Exercise 1.1 Suppose that chemical X is manufactured using a raw material B that is available from a location called the “mine.” Production of one ton of X requires 1/3 of a ton of B. A firm called X Enterprises, which has a contract to deliver 30 tons of X to a location called the “market,” is trying to decide where to locate its plant. The mine and the market are 50 miles apart. Overland shipment of both X and B costs $2 per ton per mile shipped. However, additional costs must be incurred because a river passes between the mine and the market, and the river has no bridge. Goods must be loaded onto barges to cross the river, which is located 16 miles from the mine. Barge operators charge $1 per ton of X shipped across the river. However, since the input B is highly toxic when mixed with water, barge operators must charge an extremely high price to transport B across the river. This price defrays the cost of insurance that the operators must carry to meet liability claims should they accidentally pollute the river with their cargo. The cost of shipping one ton of B across the river is $195.
(a) Using the above information, find the transport-cost-minimizing location for X Enterprises. The answer can be found by computing transport costs at four locations: mine, market, mine side of the river, and market side of river. Assume that the width of the river is negligible, so that it can be ignored. Show your work.
(b) Illustrate your results in a carefully drawn diagram like that presented in figure 1.6 (use graph paper). Plot the input shipping-cost curve by plotting the input shipping costs at the same four locations as in (a) and then connecting the dots (the curve is drawn backward). Similarly, plot the output shipping cost at the four locations, and then connect the dots to generate the output shipping-cost curve. Then, plot the total shipping-cost curve by adding the input and output shipping costs at each of the four locations, plotting the points and connecting the dots. Using the diagram, identifying the best location for X Enterprises, which should be the same as your answer in (a). Note that the shipping-cost curves for this problem are straight lines with jumps at the river.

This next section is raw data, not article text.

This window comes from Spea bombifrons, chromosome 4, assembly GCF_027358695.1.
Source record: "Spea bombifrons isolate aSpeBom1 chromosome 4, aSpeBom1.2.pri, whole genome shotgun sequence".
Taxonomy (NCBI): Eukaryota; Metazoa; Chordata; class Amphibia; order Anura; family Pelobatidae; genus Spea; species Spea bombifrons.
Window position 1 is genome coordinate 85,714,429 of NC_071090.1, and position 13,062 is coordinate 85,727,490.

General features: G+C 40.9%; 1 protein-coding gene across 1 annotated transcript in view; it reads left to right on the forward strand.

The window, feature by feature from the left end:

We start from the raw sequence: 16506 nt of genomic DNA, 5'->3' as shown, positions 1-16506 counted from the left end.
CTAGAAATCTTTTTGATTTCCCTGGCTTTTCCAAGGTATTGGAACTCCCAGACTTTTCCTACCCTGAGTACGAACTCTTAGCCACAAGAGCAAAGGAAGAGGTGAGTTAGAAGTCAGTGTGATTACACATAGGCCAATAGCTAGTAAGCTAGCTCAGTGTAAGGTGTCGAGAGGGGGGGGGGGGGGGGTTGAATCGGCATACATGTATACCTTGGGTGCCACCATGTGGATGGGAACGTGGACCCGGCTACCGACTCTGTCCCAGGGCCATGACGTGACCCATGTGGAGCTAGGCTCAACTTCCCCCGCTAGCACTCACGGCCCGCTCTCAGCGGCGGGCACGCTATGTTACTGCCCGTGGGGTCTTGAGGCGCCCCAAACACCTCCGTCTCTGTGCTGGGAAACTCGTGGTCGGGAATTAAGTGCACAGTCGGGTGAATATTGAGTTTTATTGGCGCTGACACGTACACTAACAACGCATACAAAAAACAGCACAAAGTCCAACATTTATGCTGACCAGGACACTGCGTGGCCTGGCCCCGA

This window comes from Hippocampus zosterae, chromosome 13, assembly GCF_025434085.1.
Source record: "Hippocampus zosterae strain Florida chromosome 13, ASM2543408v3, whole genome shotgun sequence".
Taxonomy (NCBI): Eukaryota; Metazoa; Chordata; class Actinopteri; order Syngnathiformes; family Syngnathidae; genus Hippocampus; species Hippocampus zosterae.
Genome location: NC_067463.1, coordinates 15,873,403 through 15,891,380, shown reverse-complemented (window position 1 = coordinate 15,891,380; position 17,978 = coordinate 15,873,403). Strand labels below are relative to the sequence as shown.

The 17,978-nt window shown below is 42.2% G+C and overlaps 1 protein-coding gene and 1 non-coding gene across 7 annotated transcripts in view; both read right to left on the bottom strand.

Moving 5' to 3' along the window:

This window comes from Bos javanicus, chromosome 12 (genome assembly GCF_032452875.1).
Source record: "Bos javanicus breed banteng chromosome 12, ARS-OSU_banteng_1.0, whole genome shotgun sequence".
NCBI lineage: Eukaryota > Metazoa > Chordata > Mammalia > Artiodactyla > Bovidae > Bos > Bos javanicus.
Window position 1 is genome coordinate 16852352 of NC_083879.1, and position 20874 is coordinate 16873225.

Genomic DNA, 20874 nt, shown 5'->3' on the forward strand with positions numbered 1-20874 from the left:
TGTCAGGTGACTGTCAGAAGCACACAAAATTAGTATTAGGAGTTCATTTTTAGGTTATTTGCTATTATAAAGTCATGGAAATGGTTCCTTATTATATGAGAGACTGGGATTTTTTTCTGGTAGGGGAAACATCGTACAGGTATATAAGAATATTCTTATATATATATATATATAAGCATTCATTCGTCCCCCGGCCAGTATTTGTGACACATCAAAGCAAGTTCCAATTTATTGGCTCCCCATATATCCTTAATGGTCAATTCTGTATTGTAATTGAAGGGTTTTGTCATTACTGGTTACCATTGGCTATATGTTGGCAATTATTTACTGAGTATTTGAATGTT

(c) Explain your results intuitively.
(d) Suppose that a bridge were built across the river, which would eliminate the cost of crossing it. Repeat (a), (b), and (c) under this assumption.
Exercise 1.2 Consider four cities, A, B, C, and D, located as follows: A D B C Suppose that the residents of these cities consume widgets, with consumption in each city equaling 100 widgets. The firm that produces widgets must decide how to arrange its production. It could set up four factories, one in each city, with each factory producing 100 widgets. In this case, the firm incurs no cost for shipping its output. Or the firm could locate its factory in the centrally located city, D. The single factory must then produce 400 widgets, 300 of which are shipped to cities A, B, and C. The shipping cost per widget is $2. A final assumption is that widget production exhibits economies of scale, with the cost per widget in a factory falling as output rises.
(a) Suppose the cost per widget varies with output as follows: cost is $4 if factory output is 100 widgets; cost is $1 if factory output is 400 widgets. In this situation, find the best arrangement of production for the firm (i.e., one central factory or four separate factories). The best arrangement leads to the lowest total cost for the firm, where the total is the sum of production and shipping cost.
(b) Repeat (a) if the cost per widget varies with output as follows: cost is $4 if factory output is 100 widgets; cost is $3 if factory output is 400 widgets.
(c) Explain intuitively any difference in the answers to (a) and (b). (d) Suppose production costs are those given in (a), and let shipping cost per widget be given by t. Although t = 2 in (a), what value of t would make the two arrangements for production (centralized vs. separate factories) equivalent in terms of cost?